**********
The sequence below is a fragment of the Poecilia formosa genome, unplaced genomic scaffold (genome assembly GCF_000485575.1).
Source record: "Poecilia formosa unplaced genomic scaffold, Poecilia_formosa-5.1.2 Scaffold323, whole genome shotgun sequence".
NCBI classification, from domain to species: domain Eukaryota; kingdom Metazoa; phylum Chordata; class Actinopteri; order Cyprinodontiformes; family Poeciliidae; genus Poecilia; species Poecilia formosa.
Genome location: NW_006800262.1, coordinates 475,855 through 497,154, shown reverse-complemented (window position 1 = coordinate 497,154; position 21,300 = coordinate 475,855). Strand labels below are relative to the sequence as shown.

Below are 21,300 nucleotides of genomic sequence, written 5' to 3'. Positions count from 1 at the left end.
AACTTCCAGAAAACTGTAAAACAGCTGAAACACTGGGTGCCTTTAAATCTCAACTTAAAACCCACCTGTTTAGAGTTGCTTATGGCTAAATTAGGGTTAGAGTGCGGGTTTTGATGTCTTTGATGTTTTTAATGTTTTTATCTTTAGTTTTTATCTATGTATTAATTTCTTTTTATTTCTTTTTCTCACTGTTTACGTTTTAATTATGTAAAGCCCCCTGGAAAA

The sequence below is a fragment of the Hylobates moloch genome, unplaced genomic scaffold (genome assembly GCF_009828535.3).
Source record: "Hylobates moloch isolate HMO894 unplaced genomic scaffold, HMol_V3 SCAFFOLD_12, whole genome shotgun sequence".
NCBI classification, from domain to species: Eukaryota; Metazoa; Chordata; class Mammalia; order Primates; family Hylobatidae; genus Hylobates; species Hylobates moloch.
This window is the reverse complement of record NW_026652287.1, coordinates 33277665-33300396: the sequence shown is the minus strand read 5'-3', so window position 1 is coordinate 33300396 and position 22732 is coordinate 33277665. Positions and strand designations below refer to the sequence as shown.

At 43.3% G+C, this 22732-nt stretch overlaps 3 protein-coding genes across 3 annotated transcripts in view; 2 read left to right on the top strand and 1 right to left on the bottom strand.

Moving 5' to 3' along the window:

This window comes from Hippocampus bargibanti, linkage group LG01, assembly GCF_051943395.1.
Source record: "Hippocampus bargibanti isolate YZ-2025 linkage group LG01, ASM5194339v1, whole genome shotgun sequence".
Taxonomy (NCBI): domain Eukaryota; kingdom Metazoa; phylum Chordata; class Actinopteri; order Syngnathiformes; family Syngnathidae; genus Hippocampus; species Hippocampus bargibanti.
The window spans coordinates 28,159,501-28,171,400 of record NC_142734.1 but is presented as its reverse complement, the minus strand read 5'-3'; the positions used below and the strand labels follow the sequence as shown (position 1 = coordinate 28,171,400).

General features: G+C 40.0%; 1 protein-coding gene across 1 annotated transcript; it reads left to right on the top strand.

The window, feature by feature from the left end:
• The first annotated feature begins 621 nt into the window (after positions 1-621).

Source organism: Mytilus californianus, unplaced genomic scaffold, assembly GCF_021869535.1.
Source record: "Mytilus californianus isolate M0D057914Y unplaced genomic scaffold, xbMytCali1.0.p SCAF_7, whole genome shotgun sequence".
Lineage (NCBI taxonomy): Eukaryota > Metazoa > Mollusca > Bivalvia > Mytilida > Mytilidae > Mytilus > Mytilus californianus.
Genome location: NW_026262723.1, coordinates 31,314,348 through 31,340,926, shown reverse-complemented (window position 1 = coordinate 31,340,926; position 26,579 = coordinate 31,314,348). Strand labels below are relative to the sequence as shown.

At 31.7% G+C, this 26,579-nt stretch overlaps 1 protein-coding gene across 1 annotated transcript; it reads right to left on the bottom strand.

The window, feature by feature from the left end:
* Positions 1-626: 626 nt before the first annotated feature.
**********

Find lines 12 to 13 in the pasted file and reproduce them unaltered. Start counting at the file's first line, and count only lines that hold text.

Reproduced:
Moving 5' to 3' along the window:

This window comes from Hippocampus bargibanti, linkage group LG01, assembly GCF_051943395.1.